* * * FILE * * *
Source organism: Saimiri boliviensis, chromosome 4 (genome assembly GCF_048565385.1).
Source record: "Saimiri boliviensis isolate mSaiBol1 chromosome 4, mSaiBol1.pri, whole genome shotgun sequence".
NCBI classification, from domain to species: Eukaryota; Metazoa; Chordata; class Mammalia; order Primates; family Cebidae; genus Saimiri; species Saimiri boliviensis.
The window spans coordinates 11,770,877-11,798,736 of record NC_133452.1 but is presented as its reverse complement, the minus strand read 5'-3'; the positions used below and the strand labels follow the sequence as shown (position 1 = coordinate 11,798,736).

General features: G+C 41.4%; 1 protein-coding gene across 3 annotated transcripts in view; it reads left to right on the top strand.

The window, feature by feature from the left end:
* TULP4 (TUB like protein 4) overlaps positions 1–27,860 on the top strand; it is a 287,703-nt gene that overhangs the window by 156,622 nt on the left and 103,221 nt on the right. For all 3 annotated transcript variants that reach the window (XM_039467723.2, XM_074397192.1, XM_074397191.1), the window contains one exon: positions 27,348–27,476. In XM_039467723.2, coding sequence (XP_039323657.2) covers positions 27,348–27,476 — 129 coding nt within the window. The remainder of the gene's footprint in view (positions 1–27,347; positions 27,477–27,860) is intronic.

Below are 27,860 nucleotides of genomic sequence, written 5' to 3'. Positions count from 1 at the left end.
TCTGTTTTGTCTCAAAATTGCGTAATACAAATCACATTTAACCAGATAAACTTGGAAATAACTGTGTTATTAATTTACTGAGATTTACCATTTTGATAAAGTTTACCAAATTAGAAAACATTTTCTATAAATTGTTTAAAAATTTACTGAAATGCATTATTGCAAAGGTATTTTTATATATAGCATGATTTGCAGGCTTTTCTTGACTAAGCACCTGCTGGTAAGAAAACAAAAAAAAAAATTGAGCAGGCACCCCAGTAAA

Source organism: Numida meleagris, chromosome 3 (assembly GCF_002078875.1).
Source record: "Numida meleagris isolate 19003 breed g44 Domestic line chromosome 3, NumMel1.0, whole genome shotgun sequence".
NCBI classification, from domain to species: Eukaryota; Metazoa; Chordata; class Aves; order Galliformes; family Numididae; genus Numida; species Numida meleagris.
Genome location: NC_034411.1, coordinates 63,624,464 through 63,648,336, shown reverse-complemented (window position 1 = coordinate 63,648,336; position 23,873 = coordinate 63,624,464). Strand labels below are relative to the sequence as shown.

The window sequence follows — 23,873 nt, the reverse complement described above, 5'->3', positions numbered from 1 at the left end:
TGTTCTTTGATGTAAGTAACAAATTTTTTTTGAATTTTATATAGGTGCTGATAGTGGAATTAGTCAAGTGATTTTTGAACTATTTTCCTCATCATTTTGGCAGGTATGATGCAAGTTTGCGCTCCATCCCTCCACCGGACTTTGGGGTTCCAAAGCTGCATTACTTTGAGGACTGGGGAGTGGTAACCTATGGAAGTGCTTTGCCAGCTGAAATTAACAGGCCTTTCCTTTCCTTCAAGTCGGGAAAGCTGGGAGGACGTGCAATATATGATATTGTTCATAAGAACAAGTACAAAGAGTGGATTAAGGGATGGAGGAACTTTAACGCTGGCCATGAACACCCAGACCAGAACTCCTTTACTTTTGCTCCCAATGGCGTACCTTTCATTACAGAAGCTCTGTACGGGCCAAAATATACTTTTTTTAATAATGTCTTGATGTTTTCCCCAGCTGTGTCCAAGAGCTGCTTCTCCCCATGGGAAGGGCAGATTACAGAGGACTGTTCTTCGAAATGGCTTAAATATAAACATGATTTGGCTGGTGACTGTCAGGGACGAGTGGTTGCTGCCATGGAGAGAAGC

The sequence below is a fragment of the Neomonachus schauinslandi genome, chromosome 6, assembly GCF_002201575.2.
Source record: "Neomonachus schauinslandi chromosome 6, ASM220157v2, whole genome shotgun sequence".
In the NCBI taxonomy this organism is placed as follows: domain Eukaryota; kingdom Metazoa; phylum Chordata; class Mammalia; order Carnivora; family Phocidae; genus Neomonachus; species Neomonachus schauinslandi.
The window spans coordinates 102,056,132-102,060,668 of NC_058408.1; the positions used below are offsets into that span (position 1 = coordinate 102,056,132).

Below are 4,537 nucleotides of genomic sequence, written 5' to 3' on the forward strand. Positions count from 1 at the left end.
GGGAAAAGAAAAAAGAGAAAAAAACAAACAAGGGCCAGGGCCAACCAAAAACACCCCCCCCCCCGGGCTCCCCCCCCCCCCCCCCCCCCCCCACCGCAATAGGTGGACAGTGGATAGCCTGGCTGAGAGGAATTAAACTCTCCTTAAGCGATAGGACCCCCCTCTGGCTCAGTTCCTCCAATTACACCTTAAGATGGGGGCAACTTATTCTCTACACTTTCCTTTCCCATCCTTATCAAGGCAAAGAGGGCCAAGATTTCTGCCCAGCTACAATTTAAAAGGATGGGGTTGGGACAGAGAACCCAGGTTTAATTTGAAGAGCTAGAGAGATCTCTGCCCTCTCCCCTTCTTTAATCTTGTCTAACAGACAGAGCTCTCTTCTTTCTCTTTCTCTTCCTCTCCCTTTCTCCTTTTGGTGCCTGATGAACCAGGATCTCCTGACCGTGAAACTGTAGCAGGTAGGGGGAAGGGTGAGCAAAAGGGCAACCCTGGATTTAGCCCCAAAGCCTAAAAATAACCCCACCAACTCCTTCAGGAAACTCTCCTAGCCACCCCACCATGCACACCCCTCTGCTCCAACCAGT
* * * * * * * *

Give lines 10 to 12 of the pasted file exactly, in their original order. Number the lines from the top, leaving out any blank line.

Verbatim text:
Source organism: Numida meleagris, chromosome 3 (assembly GCF_002078875.1).
Source record: "Numida meleagris isolate 19003 breed g44 Domestic line chromosome 3, NumMel1.0, whole genome shotgun sequence".
NCBI classification, from domain to species: Eukaryota; Metazoa; Chordata; class Aves; order Galliformes; family Numididae; genus Numida; species Numida meleagris.